• Sibling Placement and Family Visitation--training for child welfare staff on revised Department policy on family visits and sibling visits and placements. It will take place from May through August of 1997.
  • Parent Leadership Conference and Technical Assistance Network--Both of these programs directly support the Family Centered Services Initiative. The goal of the conference, held in March 1997, was to promote parents' involvement in LAN-based service planning by enriching their leadership and meeting management skills. The network is an ongoing collaboration between the LANs. Through it, they share problem-solving expertise in addressing issues of mutual concern.
  • POS Training--training for private agency foster care staff on various procedures and practices.

In addition to staff training, the Department provides or facilitates training for foster and adoptive parents. Prospective foster or adoptive parents are required to complete a 27-hour training program called Foster/Adopt PRIDE before they are licensed. It focuses on the five competencies of foster parenting: protecting and nurturing children, connecting children to safe and nurturing relationships, working as a member of a professional team, meeting children's developmental needs, and supporting relationships between children and their families. PRIDE also includes a 10-module in-service training series whose topics include children's developmental needs, using discipline, working with the sexually abused child, working as a professional team member, working with the biological family, promoting children's identity, promoting permanency outcomes, managing the impact of placement on the family, and understanding the effects of chemical dependency on children and families.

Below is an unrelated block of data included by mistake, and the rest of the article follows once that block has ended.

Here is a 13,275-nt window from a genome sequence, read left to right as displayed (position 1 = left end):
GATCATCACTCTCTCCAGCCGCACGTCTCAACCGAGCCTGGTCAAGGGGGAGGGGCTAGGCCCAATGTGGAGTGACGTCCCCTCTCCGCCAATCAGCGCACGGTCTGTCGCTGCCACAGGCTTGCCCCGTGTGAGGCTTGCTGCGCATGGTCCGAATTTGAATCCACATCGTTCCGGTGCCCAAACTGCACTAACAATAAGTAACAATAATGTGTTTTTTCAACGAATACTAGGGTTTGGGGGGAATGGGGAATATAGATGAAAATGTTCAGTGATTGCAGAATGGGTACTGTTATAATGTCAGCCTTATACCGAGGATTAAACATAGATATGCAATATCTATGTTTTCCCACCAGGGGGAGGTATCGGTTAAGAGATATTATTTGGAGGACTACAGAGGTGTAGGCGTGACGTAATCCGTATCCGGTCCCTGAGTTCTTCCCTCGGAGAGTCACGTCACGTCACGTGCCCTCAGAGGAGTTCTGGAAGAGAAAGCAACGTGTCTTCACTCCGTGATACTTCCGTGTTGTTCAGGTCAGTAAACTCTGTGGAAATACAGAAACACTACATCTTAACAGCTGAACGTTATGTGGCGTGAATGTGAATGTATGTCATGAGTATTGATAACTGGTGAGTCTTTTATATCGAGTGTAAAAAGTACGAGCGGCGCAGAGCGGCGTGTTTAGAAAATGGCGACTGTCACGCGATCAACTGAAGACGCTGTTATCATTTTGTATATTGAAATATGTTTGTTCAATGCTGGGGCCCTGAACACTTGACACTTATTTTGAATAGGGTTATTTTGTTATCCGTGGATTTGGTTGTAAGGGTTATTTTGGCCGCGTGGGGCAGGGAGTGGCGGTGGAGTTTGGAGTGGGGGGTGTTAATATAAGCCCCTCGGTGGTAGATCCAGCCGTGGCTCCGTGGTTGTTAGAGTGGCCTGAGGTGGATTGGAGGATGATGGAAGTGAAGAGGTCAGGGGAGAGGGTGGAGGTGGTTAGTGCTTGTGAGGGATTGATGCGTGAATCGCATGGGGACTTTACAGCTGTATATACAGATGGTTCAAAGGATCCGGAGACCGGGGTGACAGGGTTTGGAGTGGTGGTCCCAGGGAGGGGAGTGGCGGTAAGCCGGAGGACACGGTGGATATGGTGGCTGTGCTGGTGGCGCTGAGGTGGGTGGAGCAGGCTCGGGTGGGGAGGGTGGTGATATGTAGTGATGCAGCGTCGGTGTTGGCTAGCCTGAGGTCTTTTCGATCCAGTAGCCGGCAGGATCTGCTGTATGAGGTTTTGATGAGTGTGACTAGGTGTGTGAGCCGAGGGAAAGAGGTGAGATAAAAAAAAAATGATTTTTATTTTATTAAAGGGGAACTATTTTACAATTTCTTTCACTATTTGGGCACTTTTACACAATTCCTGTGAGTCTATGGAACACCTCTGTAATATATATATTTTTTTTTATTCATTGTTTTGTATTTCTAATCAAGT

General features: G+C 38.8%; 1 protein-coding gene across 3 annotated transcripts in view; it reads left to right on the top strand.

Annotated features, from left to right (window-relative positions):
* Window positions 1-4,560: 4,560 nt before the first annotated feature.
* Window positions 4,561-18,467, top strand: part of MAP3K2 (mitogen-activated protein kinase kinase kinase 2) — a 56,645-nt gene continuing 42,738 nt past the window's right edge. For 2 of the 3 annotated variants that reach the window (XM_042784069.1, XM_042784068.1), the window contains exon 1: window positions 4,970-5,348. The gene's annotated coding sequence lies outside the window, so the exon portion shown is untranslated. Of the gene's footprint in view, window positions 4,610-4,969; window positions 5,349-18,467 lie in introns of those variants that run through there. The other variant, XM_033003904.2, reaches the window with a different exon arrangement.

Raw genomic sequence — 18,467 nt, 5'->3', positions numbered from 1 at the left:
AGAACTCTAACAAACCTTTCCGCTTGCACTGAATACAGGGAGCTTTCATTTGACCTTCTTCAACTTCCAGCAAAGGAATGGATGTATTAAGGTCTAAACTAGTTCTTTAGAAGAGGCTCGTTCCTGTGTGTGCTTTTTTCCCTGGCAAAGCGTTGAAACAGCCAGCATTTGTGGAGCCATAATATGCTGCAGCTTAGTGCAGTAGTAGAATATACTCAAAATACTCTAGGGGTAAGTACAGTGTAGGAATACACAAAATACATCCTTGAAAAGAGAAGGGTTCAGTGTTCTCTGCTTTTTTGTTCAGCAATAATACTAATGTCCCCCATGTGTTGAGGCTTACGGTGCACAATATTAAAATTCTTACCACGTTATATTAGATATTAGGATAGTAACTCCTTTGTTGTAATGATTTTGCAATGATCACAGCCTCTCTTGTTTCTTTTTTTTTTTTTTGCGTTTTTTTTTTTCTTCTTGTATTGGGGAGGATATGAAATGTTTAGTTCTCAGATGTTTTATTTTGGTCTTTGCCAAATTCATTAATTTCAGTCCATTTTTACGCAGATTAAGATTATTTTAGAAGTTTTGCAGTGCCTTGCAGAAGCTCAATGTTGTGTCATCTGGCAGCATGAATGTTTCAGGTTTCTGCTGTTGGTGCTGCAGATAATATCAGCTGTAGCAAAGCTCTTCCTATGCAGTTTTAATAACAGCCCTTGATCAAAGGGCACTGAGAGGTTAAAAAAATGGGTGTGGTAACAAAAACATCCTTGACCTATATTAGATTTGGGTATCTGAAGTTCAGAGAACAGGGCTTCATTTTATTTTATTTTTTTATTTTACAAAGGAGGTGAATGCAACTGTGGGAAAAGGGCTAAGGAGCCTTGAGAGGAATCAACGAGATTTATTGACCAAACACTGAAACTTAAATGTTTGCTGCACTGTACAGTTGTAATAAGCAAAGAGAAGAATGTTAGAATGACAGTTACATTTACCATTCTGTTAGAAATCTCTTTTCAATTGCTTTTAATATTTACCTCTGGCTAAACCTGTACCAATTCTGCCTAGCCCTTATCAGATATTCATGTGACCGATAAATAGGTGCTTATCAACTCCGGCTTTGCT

After completing Foster/Adopt PRIDE, persons who want to adopt must also complete an additional 12 hours of instruction called Adoptive Parent Certification Training. Beginning in FY97, this training was based on an Illinois-specific manual developed by Spaulding for Children.

The Department funds several additional training activities for foster parents and staff from DCFS and private agencies. These include the Illinois Foster Parent Association Fall Conference, the DCFS/IFPA Leadership Symposia, and the Statewide Foster Parent Conference. Also, region-based training plans are developed to enhance team building between staff and foster parents.